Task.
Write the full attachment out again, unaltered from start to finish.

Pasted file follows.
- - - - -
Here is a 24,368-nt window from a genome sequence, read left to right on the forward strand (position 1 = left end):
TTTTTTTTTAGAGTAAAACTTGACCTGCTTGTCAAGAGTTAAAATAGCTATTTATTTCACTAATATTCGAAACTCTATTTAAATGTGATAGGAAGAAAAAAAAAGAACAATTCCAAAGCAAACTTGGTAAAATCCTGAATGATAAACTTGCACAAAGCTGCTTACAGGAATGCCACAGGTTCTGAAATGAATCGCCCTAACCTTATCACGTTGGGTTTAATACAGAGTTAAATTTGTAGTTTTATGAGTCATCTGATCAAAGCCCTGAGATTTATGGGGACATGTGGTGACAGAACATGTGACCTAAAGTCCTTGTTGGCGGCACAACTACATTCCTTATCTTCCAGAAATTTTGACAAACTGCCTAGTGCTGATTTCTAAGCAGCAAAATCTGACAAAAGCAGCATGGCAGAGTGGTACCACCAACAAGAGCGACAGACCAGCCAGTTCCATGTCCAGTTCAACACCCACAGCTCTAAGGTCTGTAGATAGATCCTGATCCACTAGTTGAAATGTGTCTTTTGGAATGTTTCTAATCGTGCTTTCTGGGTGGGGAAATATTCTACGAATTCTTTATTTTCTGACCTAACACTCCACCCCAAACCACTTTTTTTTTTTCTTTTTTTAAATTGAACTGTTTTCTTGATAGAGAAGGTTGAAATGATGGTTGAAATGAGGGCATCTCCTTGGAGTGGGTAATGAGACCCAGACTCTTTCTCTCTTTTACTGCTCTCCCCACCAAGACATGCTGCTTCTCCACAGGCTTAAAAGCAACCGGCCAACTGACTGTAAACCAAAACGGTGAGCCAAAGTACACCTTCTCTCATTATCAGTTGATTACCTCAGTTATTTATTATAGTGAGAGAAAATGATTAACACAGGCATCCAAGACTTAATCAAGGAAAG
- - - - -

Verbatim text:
Here is a 24,368-nt window from a genome sequence, read left to right on the forward strand (position 1 = left end):
TTTTTTTTTAGAGTAAAACTTGACCTGCTTGTCAAGAGTTAAAATAGCTATTTATTTCACTAATATTCGAAACTCTATTTAAATGTGATAGGAAGAAAAAAAAAGAACAATTCCAAAGCAAACTTGGTAAAATCCTGAATGATAAACTTGCACAAAGCTGCTTACAGGAATGCCACAGGTTCTGAAATGAATCGCCCTAACCTTATCACGTTGGGTTTAATACAGAGTTAAATTTGTAGTTTTATGAGTCATCTGATCAAAGCCCTGAGATTTATGGGGACATGTGGTGACAGAACATGTGACCTAAAGTCCTTGTTGGCGGCACAACTACATTCCTTATCTTCCAGAAATTTTGACAAACTGCCTAGTGCTGATTTCTAAGCAGCAAAATCTGACAAAAGCAGCATGGCAGAGTGGTACCACCAACAAGAGCGACAGACCAGCCAGTTCCATGTCCAGTTCAACACCCACAGCTCTAAGGTCTGTAGATAGATCCTGATCCACTAGTTGAAATGTGTCTTTTGGAATGTTTCTAATCGTGCTTTCTGGGTGGGGAAATATTCTACGAATTCTTTATTTTCTGACCTAACACTCCACCCCAAACCACTTTTTTTTTTTCTTTTTTTAAATTGAACTGTTTTCTTGATAGAGAAGGTTGAAATGATGGTTGAAATGAGGGCATCTCCTTGGAGTGGGTAATGAGACCCAGACTCTTTCTCTCTTTTACTGCTCTCCCCACCAAGACATGCTGCTTCTCCACAGGCTTAAAAGCAACCGGCCAACTGACTGTAAACCAAAACGGTGAGCCAAAGTACACCTTCTCTCATTATCAGTTGATTACCTCAGTTATTTATTATAGTGAGAGAAAATGATTAACACAGGCATCCAAGACTTAATCAAGGAAAG